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Bolt Clamping Force

Engine Building Fundamentals

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Discussion and questions related to the course Engine Building Fundamentals

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I am rebuilding a 2016 Yamaha R1 motor due to a failure in the gearbox, I am also going to refresh the engine while it's apart. The bike is a race bike and only used on track.

The sump and engine covers are bolted down with one-time use M6 aluminium bolts by Yamaha. In the service manual, it states to replace the bolts once the cover has been removed. The torquing procedure is as follows:

1. Tighten each bolt to 6 Nm

2. One at a time, back each bolt off, retorque to 3 Nm and tighten a further 180 degrees

My plan was to replace these bolts with titanium bolts because this engine will be coming apart fairly regularly. My thought was to just tighten each titanium bolt to 6 Nm and be done with it, but I'm not sure if that is correct. My main concern is damaging the aluminium threads with a titanium bolt, potentially first go or perhaps over time.

So, do we think the Ti bolts are OK to use and if so is 6 Nm the right torque specification?


I would expect the 6 N.m to be to ensure the threads are clean and not rough, with the 180 degrees a stretch to yield figure.

Normally, I would suggest picking up a new aluminium bolt, or three, and using a dial type torque wrench follow the normal procedure and see what the actual torque at the 180 point actually is, and use that. Not many have that type torque guage, so perhaps take it to the 3 N.m and increase the torque by a unit, or two, until it is tightened to the 180 degree point?

I am a little puzed by the use of the aluminium fastener in an aluminium casting' thread, as that would seem to be asking for trouble with galling* - if you look carefully, you 'may' find the casing is fitted with heli-coils, or some other form of thread insert? The other means of reducing galling is to hard anodise, or plate, the alloy fasteners.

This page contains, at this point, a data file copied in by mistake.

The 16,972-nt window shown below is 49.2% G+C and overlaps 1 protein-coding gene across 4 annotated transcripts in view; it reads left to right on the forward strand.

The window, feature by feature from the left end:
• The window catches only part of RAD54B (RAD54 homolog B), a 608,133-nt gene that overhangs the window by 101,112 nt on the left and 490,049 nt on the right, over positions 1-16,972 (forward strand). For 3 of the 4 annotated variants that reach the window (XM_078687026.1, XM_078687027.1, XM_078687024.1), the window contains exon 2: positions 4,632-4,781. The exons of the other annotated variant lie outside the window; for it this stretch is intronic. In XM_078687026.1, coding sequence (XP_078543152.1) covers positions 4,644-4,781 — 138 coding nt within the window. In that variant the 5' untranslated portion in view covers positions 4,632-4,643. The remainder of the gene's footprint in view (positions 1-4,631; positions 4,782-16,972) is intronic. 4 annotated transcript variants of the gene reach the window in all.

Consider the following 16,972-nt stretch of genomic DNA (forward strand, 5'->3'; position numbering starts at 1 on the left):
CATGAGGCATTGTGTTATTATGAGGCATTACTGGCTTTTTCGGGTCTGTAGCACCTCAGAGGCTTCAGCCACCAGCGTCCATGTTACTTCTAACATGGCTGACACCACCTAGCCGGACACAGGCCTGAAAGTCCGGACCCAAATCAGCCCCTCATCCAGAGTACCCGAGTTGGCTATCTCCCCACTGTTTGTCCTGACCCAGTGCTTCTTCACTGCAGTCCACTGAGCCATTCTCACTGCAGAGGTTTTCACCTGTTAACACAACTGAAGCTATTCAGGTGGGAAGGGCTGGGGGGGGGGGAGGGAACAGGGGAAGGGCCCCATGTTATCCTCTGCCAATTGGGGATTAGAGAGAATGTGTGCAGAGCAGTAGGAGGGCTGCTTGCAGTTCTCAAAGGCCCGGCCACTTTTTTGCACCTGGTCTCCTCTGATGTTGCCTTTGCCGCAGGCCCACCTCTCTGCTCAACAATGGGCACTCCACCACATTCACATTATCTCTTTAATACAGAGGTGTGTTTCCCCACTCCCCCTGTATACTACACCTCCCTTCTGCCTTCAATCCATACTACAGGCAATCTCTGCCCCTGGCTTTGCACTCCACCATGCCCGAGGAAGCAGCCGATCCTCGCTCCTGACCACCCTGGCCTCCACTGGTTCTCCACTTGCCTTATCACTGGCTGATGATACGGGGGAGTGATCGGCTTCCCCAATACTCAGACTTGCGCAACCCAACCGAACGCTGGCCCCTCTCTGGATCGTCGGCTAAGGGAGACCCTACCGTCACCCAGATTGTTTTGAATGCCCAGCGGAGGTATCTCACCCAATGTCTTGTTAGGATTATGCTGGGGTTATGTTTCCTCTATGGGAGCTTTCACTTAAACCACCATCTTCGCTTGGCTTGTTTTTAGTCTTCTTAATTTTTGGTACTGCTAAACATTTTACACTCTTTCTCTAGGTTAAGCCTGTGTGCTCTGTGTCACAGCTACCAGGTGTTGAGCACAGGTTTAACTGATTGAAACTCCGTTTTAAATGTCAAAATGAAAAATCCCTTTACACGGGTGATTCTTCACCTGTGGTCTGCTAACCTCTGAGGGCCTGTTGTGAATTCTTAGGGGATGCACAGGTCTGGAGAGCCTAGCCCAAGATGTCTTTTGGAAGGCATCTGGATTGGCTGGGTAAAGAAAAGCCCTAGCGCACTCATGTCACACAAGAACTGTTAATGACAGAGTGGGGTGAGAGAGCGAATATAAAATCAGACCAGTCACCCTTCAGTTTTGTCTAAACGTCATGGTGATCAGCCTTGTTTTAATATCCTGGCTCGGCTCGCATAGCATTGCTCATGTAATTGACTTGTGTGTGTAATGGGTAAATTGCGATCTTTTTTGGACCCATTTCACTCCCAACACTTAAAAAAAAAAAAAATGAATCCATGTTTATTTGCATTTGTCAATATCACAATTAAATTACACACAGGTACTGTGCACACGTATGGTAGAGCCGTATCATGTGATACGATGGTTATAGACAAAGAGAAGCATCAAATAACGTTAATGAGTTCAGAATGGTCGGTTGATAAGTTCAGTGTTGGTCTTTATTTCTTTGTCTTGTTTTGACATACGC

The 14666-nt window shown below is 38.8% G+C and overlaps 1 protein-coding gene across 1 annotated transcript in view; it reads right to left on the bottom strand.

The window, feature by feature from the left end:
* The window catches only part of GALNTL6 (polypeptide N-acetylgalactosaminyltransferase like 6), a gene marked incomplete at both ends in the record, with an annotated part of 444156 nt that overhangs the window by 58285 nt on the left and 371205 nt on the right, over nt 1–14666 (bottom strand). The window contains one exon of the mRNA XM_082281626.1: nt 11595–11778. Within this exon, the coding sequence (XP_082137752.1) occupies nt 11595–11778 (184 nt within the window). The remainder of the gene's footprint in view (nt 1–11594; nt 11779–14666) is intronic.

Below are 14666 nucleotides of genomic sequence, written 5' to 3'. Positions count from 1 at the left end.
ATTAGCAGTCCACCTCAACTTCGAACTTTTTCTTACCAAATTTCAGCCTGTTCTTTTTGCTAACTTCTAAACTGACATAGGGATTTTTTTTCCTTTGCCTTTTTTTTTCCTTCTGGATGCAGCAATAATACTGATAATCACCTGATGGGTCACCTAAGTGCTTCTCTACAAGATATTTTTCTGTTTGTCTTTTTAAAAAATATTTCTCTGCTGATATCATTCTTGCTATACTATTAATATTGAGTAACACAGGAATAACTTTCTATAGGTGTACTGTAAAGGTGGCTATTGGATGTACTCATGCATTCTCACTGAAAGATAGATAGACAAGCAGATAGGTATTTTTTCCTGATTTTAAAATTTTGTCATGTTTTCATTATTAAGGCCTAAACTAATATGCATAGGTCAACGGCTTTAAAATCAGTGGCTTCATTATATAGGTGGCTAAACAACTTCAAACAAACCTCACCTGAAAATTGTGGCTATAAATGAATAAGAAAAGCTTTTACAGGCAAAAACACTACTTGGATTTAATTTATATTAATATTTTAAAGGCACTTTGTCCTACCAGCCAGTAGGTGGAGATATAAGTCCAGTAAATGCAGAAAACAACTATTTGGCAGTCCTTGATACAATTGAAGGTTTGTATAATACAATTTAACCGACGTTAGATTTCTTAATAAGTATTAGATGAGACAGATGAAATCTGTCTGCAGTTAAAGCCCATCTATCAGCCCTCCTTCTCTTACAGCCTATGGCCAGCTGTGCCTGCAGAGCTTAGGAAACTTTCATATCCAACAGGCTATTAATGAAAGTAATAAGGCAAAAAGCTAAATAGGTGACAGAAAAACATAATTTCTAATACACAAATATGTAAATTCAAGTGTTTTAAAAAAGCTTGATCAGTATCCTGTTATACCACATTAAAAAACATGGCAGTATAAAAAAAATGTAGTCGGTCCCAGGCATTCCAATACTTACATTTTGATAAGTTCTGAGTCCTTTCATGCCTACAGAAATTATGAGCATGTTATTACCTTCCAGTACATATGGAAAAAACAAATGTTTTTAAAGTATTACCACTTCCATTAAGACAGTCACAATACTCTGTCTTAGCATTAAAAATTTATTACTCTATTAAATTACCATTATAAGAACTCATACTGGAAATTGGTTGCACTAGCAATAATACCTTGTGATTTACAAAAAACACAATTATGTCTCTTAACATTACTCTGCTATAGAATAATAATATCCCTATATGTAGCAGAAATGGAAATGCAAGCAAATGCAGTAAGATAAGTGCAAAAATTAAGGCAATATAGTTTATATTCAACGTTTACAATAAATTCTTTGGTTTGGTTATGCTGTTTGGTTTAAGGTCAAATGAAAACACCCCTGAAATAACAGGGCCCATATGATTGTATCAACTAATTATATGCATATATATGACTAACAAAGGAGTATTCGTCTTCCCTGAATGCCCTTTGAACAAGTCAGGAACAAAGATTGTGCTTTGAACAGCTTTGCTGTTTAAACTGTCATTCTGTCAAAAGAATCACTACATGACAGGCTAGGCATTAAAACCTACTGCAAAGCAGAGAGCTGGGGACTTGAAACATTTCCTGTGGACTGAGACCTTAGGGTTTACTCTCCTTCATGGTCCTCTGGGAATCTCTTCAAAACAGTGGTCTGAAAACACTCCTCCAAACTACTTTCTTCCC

Regardless, a suitable anti-galling lubricant will almost certainly be specified.

*The term for when two materials transfer material - in this case 'pick up' the thread and strip it. There is a lot on-line that should better inform you - such as https://www.thefabricator.com/thefabricator/article/assembly/preventing-thread-galling-for-optimized-fastener-performance Personally, unless the weight really is that significant, I'd probably just use steel.

Anyone? This is an interesting question.

Gord, thanks for the response.

Re torquing up from 3 Nm to 180 degrees, if the material of the fastener has changed would that not mean that the 180 degree is no longer suitable. My thinking is the aluminium bolt would stretch from the initial 6 Nm and then retightening to 3 Nm plus a further 180 degree ensures the right torque is applied. If the bolt doesn't stretch the same from the initial 6 Nm then when 3 Nm + 180 is applied the clamping force would be greater with a Ti bolt than an aluminium bolt. Not sure if my understanding is correct though.

With regards to using Ti over SS, that's just my brain knowing SS would be a larger increase in weight over the stock aluminium bolts compared to Ti. The fact that I have probably had heavy morning constitutions doesn't factor into my thinking!!! ;-)

Yes, the different tensile strength of Ti over Al would mean the torque, and hence loading, would be MUCH higher if taken to 180 degrees.

That's why I said to see what the required torque value was for the aluminium bolt(s) to take them to the 180 degree' yield spec', then consider using that torque value for the Ti bolts - it will be MUCH less angle, but that would be irrelevant as it would no longer be used.

The bolts will certainly be capable of much more torque, but this way the castings and, most important, the threads will be subject to about the same amount of stress, which is more important.

If you're planning frequent strip-downs of the engine, I'd suggest picking up a suitably sized heli-coil kit so, if you do pull a thread, you're already prepared to deal with it. If you find you've had to heli-coil several threads, I'd suggest just biting the bullet and doing them all - they're much stronger (if done correctly) and many high-end alloy parts will come fully heli-coiled from the factory.

Oh, I was forgetting, Ti is potentially very strong, but some alloys can be notch sensitive - flaws can result in rapid crack propagation and fastener failure, as they will be loaded in a steady state, I don't see this being much of a problem, but talk to your supplier about this.

Hi Gord,

Excellent, thank you very much for that detailed response its really very helpful.

Interesting point about heli-coils I had always assumed they were a bit of a bodge rather than a valid solution to a problem.

I think my approach now will be to order a handful of the OE aluminium bolts and try your suggestion and take the average of them all.

Thanks again,


Wurth also make a product that is supposedly superior, they call it Time-Sert - https://eshop.wuerth.de/Product-categories/Thread-repair-and-reinforcement/14016006.cyid/1401.cgid/en/US/EUR/

I can't comment on using it, but it is German quality...

I came across it here, with a chap trying to repair a Lambo' block and girdle - from ~4:20 if you don't want the rest, he goes into the use and fitting proceedure rather well - https://www.youtube.com/watch?v=-GpeAPZM1hE

Another chaps thoughts - https://www.motorcyclecruiser.com/thread-repair-time-sert-vs-helicoil/

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